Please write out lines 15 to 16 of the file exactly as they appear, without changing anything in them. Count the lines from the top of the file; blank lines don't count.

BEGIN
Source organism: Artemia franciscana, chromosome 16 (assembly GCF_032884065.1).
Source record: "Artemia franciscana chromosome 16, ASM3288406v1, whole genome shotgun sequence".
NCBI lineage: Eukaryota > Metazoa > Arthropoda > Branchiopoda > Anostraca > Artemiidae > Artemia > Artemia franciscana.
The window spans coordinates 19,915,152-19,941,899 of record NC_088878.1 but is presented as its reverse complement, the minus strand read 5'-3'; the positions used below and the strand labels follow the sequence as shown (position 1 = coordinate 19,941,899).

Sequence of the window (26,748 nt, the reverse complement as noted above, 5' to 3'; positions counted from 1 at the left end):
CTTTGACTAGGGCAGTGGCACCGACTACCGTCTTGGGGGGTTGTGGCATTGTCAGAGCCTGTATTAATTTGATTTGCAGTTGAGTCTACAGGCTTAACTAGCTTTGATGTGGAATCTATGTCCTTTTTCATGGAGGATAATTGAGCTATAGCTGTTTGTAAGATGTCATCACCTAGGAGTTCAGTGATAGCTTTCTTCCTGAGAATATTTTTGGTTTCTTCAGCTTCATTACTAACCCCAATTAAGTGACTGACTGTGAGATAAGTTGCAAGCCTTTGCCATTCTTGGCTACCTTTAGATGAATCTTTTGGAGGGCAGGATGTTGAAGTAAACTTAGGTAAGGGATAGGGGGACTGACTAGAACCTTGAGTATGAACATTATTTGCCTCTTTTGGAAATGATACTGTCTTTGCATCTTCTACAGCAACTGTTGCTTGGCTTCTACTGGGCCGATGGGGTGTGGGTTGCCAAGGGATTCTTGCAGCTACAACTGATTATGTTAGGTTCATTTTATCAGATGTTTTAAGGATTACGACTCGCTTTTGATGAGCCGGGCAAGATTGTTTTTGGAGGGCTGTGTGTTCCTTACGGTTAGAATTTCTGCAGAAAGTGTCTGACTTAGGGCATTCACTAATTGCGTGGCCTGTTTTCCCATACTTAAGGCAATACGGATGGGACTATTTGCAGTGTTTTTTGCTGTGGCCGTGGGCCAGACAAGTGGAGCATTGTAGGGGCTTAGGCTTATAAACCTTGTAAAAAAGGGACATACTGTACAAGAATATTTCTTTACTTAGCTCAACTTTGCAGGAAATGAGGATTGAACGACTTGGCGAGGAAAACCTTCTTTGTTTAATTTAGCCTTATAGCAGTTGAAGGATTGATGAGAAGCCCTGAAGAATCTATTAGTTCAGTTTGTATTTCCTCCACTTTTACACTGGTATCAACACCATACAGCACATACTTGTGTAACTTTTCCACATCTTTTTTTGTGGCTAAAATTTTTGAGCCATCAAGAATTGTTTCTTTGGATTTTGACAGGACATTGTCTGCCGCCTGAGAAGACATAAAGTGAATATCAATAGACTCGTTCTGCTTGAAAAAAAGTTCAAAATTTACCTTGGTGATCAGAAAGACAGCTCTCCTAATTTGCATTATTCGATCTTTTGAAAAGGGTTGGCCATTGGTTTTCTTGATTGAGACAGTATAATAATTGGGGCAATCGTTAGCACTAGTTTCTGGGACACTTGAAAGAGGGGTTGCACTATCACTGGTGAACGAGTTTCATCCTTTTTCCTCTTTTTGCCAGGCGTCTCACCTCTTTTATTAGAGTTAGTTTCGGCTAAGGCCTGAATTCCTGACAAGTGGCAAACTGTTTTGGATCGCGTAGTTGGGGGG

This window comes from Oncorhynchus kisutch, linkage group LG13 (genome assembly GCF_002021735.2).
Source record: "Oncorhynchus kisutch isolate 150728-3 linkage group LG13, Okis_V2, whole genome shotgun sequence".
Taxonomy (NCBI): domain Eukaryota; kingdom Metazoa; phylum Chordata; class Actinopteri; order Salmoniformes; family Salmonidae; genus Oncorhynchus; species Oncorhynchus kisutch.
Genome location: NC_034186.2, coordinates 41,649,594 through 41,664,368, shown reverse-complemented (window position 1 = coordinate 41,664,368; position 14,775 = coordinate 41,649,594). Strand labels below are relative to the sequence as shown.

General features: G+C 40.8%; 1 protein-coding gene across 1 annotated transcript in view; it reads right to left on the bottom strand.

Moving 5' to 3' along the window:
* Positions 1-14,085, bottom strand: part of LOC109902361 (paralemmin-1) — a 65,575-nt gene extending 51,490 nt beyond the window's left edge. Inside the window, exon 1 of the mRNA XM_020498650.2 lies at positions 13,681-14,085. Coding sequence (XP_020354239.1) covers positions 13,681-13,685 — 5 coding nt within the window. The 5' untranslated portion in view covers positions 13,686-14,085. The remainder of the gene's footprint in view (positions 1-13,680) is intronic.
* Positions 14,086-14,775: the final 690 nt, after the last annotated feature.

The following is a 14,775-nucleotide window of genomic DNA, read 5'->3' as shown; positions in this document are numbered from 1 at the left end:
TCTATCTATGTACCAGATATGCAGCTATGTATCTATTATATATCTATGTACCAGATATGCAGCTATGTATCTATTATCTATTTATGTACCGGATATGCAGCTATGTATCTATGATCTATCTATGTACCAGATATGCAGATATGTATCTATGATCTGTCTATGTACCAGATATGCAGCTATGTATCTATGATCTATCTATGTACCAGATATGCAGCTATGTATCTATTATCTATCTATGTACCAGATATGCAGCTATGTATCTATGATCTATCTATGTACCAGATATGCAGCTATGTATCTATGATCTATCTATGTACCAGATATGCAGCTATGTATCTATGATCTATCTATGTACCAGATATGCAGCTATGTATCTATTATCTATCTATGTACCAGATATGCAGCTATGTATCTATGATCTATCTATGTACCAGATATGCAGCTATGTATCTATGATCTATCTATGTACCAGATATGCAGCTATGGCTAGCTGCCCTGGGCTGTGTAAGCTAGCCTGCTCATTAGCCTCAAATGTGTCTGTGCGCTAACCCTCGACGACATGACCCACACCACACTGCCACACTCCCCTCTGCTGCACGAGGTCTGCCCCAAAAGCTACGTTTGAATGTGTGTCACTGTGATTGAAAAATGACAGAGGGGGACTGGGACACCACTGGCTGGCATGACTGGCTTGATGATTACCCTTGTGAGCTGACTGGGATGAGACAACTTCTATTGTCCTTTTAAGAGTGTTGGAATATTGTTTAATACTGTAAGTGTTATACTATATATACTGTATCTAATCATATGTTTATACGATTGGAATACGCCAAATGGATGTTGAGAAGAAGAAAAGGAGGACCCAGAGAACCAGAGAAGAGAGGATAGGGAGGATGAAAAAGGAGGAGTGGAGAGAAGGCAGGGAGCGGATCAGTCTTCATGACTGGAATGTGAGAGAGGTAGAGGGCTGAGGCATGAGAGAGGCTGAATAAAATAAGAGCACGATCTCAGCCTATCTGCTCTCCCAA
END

The following is a 14,775-nucleotide window of genomic DNA, read 5'->3' as shown; positions in this document are numbered from 1 at the left end:
TCTATCTATGTACCAGATATGCAGCTATGTATCTATTATATATCTATGTACCAGATATGCAGCTATGTATCTATTATCTATTTATGTACCGGATATGCAGCTATGTATCTATGATCTATCTATGTACCAGATATGCAGATATGTATCTATGATCTGTCTATGTACCAGATATGCAGCTATGTATCTATGATCTATCTATGTACCAGATATGCAGCTATGTATCTATTATCTATCTATGTACCAGATATGCAGCTATGTATCTATGATCTATCTATGTACCAGATATGCAGCTATGTATCTATGATCTATCTATGTACCAGATATGCAGCTATGTATCTATGATCTATCTATGTACCAGATATGCAGCTATGTATCTATTATCTATCTATGTACCAGATATGCAGCTATGTATCTATGATCTATCTATGTACCAGATATGCAGCTATGTATCTATGATCTATCTATGTACCAGATATGCAGCTATGGCTAGCTGCCCTGGGCTGTGTAAGCTAGCCTGCTCATTAGCCTCAAATGTGTCTGTGCGCTAACCCTCGACGACATGACCCACACCACACTGCCACACTCCCCTCTGCTGCACGAGGTCTGCCCCAAAAGCTACGTTTGAATGTGTGTCACTGTGATTGAAAAATGACAGAGGGGGACTGGGACACCACTGGCTGGCATGACTGGCTTGATGATTACCCTTGTGAGCTGACTGGGATGAGACAACTTCTATTGTCCTTTTAAGAGTGTTGGAATATTGTTTAATACTGTAAGTGTTATACTATATATACTGTATCTAATCATATGTTTATACGATTGGAATACGCCAAATGGATGTTGAGAAGAAGAAAAGGAGGACCCAGAGAACCAGAGAAGAGAGGATAGGGAGGATGAAAAAGGAGGAGTGGAGAGAAGGCAGGGAGCGGATCAGTCTTCATGACTGGAATGTGAGAGAGGTAGAGGGCTGAGGCATGAGAGAGGCTGAATAAAATAAGAGCACGATCTCAGCCTATCTGCTCTCCCAA